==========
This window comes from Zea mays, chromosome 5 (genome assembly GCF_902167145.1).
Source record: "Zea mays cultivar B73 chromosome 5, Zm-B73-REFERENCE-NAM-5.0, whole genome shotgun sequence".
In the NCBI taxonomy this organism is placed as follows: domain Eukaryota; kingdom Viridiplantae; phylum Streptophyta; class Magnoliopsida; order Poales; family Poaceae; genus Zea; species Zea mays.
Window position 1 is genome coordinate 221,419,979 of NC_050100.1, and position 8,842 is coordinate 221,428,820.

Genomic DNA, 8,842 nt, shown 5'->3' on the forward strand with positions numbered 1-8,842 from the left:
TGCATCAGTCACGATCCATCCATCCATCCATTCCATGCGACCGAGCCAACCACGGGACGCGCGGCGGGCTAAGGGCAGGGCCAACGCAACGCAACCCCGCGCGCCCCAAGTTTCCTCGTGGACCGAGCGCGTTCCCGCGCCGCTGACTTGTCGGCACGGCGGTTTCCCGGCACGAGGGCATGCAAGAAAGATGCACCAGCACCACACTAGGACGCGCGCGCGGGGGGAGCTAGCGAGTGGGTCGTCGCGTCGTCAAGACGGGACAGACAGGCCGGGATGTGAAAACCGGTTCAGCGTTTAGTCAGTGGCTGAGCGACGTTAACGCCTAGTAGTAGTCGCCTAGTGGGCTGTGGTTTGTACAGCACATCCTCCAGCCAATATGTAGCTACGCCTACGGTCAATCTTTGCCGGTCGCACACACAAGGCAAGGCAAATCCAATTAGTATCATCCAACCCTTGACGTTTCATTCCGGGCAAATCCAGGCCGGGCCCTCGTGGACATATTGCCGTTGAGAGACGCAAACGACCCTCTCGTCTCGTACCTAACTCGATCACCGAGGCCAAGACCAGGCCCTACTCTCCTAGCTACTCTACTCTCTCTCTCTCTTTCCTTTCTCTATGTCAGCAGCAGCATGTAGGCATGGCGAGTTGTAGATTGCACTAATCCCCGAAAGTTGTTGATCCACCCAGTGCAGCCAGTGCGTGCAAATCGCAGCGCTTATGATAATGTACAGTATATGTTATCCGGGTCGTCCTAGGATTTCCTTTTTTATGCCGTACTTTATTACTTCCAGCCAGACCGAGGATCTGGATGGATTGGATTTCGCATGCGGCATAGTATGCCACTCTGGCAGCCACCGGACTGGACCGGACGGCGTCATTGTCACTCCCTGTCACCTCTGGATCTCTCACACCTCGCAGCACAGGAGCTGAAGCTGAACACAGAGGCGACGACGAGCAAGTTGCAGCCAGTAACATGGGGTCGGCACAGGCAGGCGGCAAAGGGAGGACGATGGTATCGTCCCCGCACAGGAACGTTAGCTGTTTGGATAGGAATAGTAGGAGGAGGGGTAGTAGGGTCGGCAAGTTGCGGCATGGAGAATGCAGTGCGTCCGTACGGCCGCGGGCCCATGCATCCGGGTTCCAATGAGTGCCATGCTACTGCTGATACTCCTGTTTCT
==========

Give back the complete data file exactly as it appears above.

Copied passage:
This window comes from Zea mays, chromosome 5 (genome assembly GCF_902167145.1).
Source record: "Zea mays cultivar B73 chromosome 5, Zm-B73-REFERENCE-NAM-5.0, whole genome shotgun sequence".
In the NCBI taxonomy this organism is placed as follows: domain Eukaryota; kingdom Viridiplantae; phylum Streptophyta; class Magnoliopsida; order Poales; family Poaceae; genus Zea; species Zea mays.
Window position 1 is genome coordinate 221,419,979 of NC_050100.1, and position 8,842 is coordinate 221,428,820.

Genomic DNA, 8,842 nt, shown 5'->3' on the forward strand with positions numbered 1-8,842 from the left:
TGCATCAGTCACGATCCATCCATCCATCCATTCCATGCGACCGAGCCAACCACGGGACGCGCGGCGGGCTAAGGGCAGGGCCAACGCAACGCAACCCCGCGCGCCCCAAGTTTCCTCGTGGACCGAGCGCGTTCCCGCGCCGCTGACTTGTCGGCACGGCGGTTTCCCGGCACGAGGGCATGCAAGAAAGATGCACCAGCACCACACTAGGACGCGCGCGCGGGGGGAGCTAGCGAGTGGGTCGTCGCGTCGTCAAGACGGGACAGACAGGCCGGGATGTGAAAACCGGTTCAGCGTTTAGTCAGTGGCTGAGCGACGTTAACGCCTAGTAGTAGTCGCCTAGTGGGCTGTGGTTTGTACAGCACATCCTCCAGCCAATATGTAGCTACGCCTACGGTCAATCTTTGCCGGTCGCACACACAAGGCAAGGCAAATCCAATTAGTATCATCCAACCCTTGACGTTTCATTCCGGGCAAATCCAGGCCGGGCCCTCGTGGACATATTGCCGTTGAGAGACGCAAACGACCCTCTCGTCTCGTACCTAACTCGATCACCGAGGCCAAGACCAGGCCCTACTCTCCTAGCTACTCTACTCTCTCTCTCTCTTTCCTTTCTCTATGTCAGCAGCAGCATGTAGGCATGGCGAGTTGTAGATTGCACTAATCCCCGAAAGTTGTTGATCCACCCAGTGCAGCCAGTGCGTGCAAATCGCAGCGCTTATGATAATGTACAGTATATGTTATCCGGGTCGTCCTAGGATTTCCTTTTTTATGCCGTACTTTATTACTTCCAGCCAGACCGAGGATCTGGATGGATTGGATTTCGCATGCGGCATAGTATGCCACTCTGGCAGCCACCGGACTGGACCGGACGGCGTCATTGTCACTCCCTGTCACCTCTGGATCTCTCACACCTCGCAGCACAGGAGCTGAAGCTGAACACAGAGGCGACGACGAGCAAGTTGCAGCCAGTAACATGGGGTCGGCACAGGCAGGCGGCAAAGGGAGGACGATGGTATCGTCCCCGCACAGGAACGTTAGCTGTTTGGATAGGAATAGTAGGAGGAGGGGTAGTAGGGTCGGCAAGTTGCGGCATGGAGAATGCAGTGCGTCCGTACGGCCGCGGGCCCATGCATCCGGGTTCCAATGAGTGCCATGCTACTGCTGATACTCCTGTTTCT